The 9th International Conference Buddhism & Australia
Chinese Buddhist Encyclopedia Illustrations
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Nairãtmyã (pronounced: nai RAHT MYAH, Tib. bdag med ma, pron. Dagmema , translated as "Lady of Emptiness" or "She Who Has Realized Selflessness." is a female Buddha. Buddhism teaches that to perceive ourselves as independent, separate selves, is an illusion. For in truth we are connected with all that exists in a vast web of communion (without self .
The name means 'No-Self' in Sanskrit; this was also the name of the wife of Marpa, founder of the Kagyu lineage of Tibetan Buddhism.
Nairatmya embodies this realization (also called pudgala-nairatmya, the not-permanent-selfness of persons). Her body is blue, the color of infinite space, reflecting the limitless expanse of her awareness.
Like the element of space, she flows through the universe without impediment, for she has transcended ego-centered existence. Her eyes blaze with the wisdom of one who understands the mysteries and depths of life.
She raises her curved knife (kartika) skyward, poised to sever negative mind states wherever they arise. In her skullcup (kapala), she pulverizes illusions and returns them to their original state - a mere play of light, a rainbow of energy, shimmering in empty space.
The meaning of the term Naitramya means no-soul. It indicates nirvana or sunyata. Over time, sunyata came to be conceived as a goddess in whose embrace the bodhisattva remains in absolute bliss.
Since Sunyata is often compared to the blue-coloured sky, Nairatmya too has the colour blue. Nairatmya is described in two sadhanas in the Sadhanamala.
Her form is similar to that of Vajravarahi with the kartri and kapala. The difference is on the position of the corpse on which each stands. When the corpse is presented as lying on its chest, the goddess is Vajravarahi; when it lies on its back the goddess is Nairatmya.
Another difference is that Vajravarahi, being an emanation of Vairocana, bears an image of Vairocana on the crown. On the other hand, Nairatmya, being an emanation of Aksobhya, bears the image of Aksobhya instead.
Sadhanamala gives a description of Nairatmya as blue in colour, terrible in appearance, holding the kartri and kapala while dancing n the ardhaparyanka on a corpse that lies on its back.
The entire concept of the Nairatmya shows how tantric Buddhism systematically defied the principles of Mahayana Buddhism. In the Mahayana tradition, In the Mahayana tradition the highest perfection is prajnaparamita, the supreme truth of void (sunyata), which in Vajrayana is deified as the goddess Prajnaparamita. In the Hevajra Tantra she is called Nairatmya, which means `the absence of the notion of selfhood` (i.e. nonsubstantial). The supreme truth, under the male aspect, is vajra, expressed as, Aksobhya, Vairocana or Hevajra.
An explicit description has been given of the nature of Nairatmya in the Hevajra Tantra.
It is said of her that she is of the nature of the first vowel `a`, and she is conceived of as wisdom personified by the enlightened ones.
She is said to be of the nature of the five aspects of the enlightened one.
In the process of completion, she is the noble lady Wisdomd the bliss of Mahamudra is located in the navel center. She is said to be neither tall nor short, neither square nor round. She is beyond taste smell, flavours, and is the cause of the innate joy, the Divine Yogini.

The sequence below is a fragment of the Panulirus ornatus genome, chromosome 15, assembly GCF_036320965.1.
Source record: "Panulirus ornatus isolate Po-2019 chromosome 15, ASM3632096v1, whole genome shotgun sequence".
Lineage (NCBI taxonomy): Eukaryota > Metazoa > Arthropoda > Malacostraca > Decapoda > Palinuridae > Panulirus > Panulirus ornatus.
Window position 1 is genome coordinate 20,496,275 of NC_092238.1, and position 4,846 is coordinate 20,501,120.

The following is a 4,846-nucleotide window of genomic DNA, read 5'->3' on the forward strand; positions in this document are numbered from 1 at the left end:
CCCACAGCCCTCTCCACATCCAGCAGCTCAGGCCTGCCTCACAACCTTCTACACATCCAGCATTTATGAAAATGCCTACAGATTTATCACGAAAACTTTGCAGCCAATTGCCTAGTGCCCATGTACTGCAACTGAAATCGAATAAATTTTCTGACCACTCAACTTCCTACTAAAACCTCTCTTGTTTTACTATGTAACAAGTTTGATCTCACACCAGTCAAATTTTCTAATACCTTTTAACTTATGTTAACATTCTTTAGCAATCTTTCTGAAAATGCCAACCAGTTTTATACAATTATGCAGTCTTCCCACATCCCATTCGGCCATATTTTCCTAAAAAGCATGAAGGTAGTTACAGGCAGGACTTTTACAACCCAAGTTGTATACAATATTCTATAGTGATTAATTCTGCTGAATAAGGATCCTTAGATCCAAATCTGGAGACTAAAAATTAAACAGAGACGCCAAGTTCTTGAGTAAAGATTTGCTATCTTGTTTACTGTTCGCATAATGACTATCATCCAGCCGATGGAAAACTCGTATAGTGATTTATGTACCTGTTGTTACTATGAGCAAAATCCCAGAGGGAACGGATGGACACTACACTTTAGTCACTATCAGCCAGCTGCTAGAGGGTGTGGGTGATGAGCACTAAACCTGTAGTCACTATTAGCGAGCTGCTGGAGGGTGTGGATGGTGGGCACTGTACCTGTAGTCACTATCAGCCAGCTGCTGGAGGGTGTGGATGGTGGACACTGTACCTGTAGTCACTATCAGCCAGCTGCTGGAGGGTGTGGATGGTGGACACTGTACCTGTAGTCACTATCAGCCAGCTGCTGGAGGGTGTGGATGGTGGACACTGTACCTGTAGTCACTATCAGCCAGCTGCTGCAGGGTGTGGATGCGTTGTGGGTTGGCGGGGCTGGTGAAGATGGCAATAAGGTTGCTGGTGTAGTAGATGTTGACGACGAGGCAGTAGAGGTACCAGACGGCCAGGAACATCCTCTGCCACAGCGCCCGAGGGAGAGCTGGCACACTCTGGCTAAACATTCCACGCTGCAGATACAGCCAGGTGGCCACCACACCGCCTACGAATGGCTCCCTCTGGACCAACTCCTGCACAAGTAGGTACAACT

It is along with her that the Accomplishment, which bestows the Bliss of Mahamudra's attained. Form, sound, smell, taste, touch and thought, characterised by the Essence of Nature, are all enjoyed only in this Wisdom.
She is the mirror-like awareness of Equanimity, the Differentiating Awareness of the six components of sensory experience, the Awareness of the Performance of Duty and the Awareness of Pure Nature. Nairatmya is said to be the very epitome of the Essence of Nature, the Mandala circle.
This description of Nairatmya reveals her relative and absolute characters. In the relative sense, she is the wisdom consort, the yogini with whom the yogi should practice and experience all cognitions as charecterised by the Essence of Nature (dharmadhatu).
As regards her understanding from the absolute point of view, she is almost indescribable. She is said to be beyond all shape, size and sensory experience.
Nairatmya from the absolute perspective is seen as the embodiment of the five aspects of Enlightened Awareness. In other words, she is the culmination of the dhyani Buddhas who are nothing but these five wisdoms.
In the Hevajra Tantra, Hevajra, when defining Nairatmya, declares that `she is me, the `Lord of the Mandala` (saivdham mandaladhipah). Thus as the essence of Nature, she is seen as belong identical with Hevajra.
Vajra Nairatmya (consort of Shri Hevajra), female, dark blue in colour with one face and two hands holding a curved knife and skullcup at the heart with a katvanga staff resting against the left shoulder.
Adorned with a tiara of skulls, bone ornaments and a skirt of tiger skin, she is in a semi-wrathful appearance, seated on a sun disc, multi-coloured lotus and throne.
From the Buddhist historical point of view, the Tantric deity Nairatmya directly appeared to Virupa and bestowed the Hevajra empowerment - this is called the 'Near Lineage.'
According to the Sakya Tradition, Virupa later appeared to Sachen Kunga Nyingpo in Tibet and again bestowed empowerments for Hevajra and consort and this is called the 'Very Near Lineage.'
She is enlightened spontaneity in female form,
A supremely blissful divine yogini.
She is the mansion of enlightened awareness,
Possessor of the five Buddha-wisdoms ....
She is pure, universal awareness,
The sovereign of the mandala.
She is Nairatmya Yogini,
The essence of ultimate reality.
--- from Hevajra tantra